Holding Snakes
Holding snakes

Petting tigers
Petting tigers

Petting tiger cubs
Petting tiger cubs


Friday, February 22nd, 2008

Said to be made of 750 Kg of gold, the Golden Temple in Amritsar is the beating heart of Sikhism. We had to take off our shoes and step through a puddle of streaming clean water and cover our hair before entering.

The clear blues skies on the day gave the temple a gorgeous reflection in the water that surrounds it. We went inside after waiting in a patient queue and observed the singing and rhythmic beats of prayers. It made me wonder how music must be linked in with religion through our evolutionary past if one considers how main stream religions and tribes use music today, if not at least rhythm, in their prayers.

Golden Temple 1
Side view of the golden temple

Golden Temple 2
Front view of the golden temple

Golden Temple 3
Queue at the entrance

We had a free lunch there too. Donations allow food to be bought and followers to perform a selflessly free duty to feed anyone, even the poor. The dahl & rotti (lentils and flat bread) was quite tasty and filled me up.

Afterwards we went to Waga border. Here, everyday, a ceremonial lifting and bringing down the of Indian and Pakistani flags occurs right at the very border, only meters apart from each other. Surrounded by a large seating area on both sides, the crowds patriotically cheer on their nation. Tall soldiers perform with the utmost esprit de corps and lift their legs as high as their chests.

Waga Border 1
Soldiers at the border

Waga Border 2
Crowds at the evening ceremony

For dinner our taxi driver recommended a Punjabi museum/restaurant/entertainment show place that was on the road between Amritsar and Chandigarh. As we walked in a Panjabi drummer wearing a full dress was beating a loud drum that hung from his neck while a dancer spun and showed off a few moves. Inside there were clay model depicting the old village life of Punjabis, a camel ride, a Punjabi pottery maker, a Punjabi puppet show and also some live Punjabi dancers (see the video below). Bhangra music is very lively and has fantastic beats. The place was educational and entertaining at the same time. The restaurant inside served a full Punjabi village meal. The dahl, rotti, aloo rotti, paneer masala, and other items made it the best vegetarian meal I’ve had in India.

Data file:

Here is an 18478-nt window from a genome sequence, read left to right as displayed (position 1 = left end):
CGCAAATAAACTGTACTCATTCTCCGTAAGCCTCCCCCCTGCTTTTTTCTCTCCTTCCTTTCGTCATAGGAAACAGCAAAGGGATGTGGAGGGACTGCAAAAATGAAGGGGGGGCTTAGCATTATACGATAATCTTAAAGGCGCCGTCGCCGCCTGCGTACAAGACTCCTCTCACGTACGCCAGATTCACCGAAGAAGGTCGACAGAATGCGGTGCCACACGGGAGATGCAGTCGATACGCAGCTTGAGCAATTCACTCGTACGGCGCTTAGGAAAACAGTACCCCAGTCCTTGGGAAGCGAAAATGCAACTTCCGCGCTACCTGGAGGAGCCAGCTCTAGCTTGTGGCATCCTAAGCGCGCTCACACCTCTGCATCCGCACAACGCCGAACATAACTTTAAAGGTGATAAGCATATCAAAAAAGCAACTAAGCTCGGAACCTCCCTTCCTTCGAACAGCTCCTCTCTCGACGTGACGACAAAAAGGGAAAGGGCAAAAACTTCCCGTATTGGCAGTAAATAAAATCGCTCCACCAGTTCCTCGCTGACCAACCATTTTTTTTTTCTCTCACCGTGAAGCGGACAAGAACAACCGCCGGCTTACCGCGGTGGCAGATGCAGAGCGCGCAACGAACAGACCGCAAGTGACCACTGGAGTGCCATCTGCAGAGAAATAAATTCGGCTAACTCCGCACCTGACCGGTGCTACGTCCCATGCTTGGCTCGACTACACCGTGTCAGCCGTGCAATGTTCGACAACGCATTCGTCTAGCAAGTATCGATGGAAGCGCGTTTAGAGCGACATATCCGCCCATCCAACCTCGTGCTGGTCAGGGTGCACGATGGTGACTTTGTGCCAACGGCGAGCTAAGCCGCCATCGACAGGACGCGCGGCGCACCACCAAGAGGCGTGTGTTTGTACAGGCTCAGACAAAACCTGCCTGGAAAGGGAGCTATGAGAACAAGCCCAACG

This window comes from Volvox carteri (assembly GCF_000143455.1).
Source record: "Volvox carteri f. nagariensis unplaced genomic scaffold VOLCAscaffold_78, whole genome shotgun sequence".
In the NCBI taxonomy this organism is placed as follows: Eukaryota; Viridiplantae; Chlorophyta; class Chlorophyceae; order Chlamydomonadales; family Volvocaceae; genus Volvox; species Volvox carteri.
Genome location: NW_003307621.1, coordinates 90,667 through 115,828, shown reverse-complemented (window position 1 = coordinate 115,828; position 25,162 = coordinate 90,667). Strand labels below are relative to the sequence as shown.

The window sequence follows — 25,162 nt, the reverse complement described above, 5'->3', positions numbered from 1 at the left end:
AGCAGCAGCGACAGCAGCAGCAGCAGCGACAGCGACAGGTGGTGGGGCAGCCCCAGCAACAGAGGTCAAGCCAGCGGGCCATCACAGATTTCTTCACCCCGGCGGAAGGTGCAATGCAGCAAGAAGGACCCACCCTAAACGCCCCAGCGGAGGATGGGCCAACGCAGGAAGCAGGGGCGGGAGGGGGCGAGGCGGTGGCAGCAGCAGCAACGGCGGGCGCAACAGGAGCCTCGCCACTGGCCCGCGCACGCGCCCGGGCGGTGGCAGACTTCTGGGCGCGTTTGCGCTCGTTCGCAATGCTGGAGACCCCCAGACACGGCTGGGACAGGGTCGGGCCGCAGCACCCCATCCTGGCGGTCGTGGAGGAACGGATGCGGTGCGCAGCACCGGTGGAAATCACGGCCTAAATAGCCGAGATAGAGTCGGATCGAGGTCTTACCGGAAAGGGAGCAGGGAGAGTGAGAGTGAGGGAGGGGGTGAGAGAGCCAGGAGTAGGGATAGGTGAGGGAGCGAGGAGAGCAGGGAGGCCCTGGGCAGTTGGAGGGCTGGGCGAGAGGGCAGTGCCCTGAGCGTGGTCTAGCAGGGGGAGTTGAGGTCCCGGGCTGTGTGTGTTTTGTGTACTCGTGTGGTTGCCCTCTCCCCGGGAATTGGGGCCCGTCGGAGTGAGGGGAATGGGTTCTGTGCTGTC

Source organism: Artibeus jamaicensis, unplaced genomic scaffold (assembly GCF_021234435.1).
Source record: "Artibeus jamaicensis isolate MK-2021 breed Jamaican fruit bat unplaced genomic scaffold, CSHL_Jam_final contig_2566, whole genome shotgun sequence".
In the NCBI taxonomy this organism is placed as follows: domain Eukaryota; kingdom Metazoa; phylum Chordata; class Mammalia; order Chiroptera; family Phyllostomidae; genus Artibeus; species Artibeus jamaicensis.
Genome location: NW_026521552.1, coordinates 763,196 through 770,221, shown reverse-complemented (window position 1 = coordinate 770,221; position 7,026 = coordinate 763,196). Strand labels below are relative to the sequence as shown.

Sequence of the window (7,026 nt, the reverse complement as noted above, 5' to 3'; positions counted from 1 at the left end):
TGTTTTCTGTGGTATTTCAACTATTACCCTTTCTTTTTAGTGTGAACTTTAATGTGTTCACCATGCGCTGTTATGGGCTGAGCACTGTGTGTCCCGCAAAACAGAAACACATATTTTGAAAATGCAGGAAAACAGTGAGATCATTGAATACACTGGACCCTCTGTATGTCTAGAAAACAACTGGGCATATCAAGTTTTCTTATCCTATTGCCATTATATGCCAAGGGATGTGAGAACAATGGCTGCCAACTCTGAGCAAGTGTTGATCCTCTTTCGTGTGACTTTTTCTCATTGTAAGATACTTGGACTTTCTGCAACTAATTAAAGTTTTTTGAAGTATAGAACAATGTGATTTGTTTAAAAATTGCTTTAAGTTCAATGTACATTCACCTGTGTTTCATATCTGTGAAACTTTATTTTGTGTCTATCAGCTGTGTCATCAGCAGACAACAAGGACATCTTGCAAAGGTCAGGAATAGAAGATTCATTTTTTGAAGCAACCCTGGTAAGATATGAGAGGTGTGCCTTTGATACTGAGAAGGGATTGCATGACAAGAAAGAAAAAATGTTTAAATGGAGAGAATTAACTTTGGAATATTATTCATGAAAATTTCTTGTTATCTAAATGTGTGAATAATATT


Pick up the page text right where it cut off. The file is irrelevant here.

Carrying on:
Taj Mahal

Monday, February 11th, 2008

So, the big one. The Mughal beauty definitely lived up to expectations.

We aimed to get there at sunrise but due to security restrictions we had to leave our bags at a hotel. We ended up having breakfast and catching up. Unsurprisingly, there were plenty of westerners who also paid the 750 Rs ‘non-Indian national’ charge. The extra 730 Rs does buy you a bottle of water and shoe covers for walking inside the Taj though.

Upon entering the main gate the monument is a pretty spectacular view with the sunlight reflecting off the marble surface. It was fun seeing so many poses in action, including this one yoga student from Australia who posed while standing on her hands with the Taj in the background.

We hired a guide who told us all sorts of facts. The Taj Mahal (“Crown of the Palace”) was built for an emperor’s favorite wife after her death. They had 14 children together. The Taj is crowned with a brass finial several stories high and the towering minarets stand two degrees away from the main building, just incase they ever fall. Up-close the there was plenty of detailed Arabic writing, marble carvings and marble inlays.

It was nice to catch up with the gang, especially those who all traveled all the way from southern India.

Entrance to Taj Mahal
View from the main gate

Close to the Taj.
At close range

Everyone who came along
Rest of the gang on the day

New Delhi

Friday, February 1st, 2008

I had a few spare hours in New Delhi while traveling to Chandigarh. To kill the time, I paid a taxi driver to take me around Delhi’s sightseeing highlights. Here are some pics:

Qutb Minar
Qutb Minar. Built in 1193 AD
which announcedthe advent
of Muslim sultans.

Qutb Pillars
Me near some carved pillars
at the Qutb complex.

Driving down the famous Rajpath
used for the annual republic day
parade. The India gate is in
the distance.

Lahore Gate
Lahore Gate. This is the
entrance to the Red Fort.

marble throne
A white marble throne-balcony
at Red Fort.

Peackock Throne
The Diwani-i-Khas Peackock Throne.
A past Shah used to be housed
here with his nobles.

Gilded ceilings
Gilded ceilings at the Diwani-i-Khas.
The Mughals lavishly decorated
the fort  with marble and gold.

Jami Masjid
Jami Masjid, India’s
largest Mosque.

Best and Worst Transportation

Wednesday, January 30th, 2008

J2EE training has finally drawn to a close. The last few sessions included some soft skill training and observing Infoscions in production. I think the 7.30pm teleconference I shadowed with a US client on a Friday evening shows how hard people work here.

Jason and Andrew have been placed in Chennai. Too late to book a flight on Friday evening, I caught an overnight train to Chennai (460 Km away) to see them. I originally wanted to buy an overnight sleeper seat, but since the train was fully booked, I ended up traveling third class all the way for £1.45! This included sleeping on the floor for a few hours. I really didn’t mind it; I predicated it would happen. I got to experience what it is like to travel third class: a lot of poor people crammed into a fully booked train; the angry ticket officer checking for tickets; the poorest people without tickets crying and pleading for forgiveness; poor people sleeping rough and utalising newspaper as bed sheets; the scenic misty morning view of the country and finally the slums next to the railway as we entered the heart of Chennai.

Typical express trains that run
between Mysore and Chennai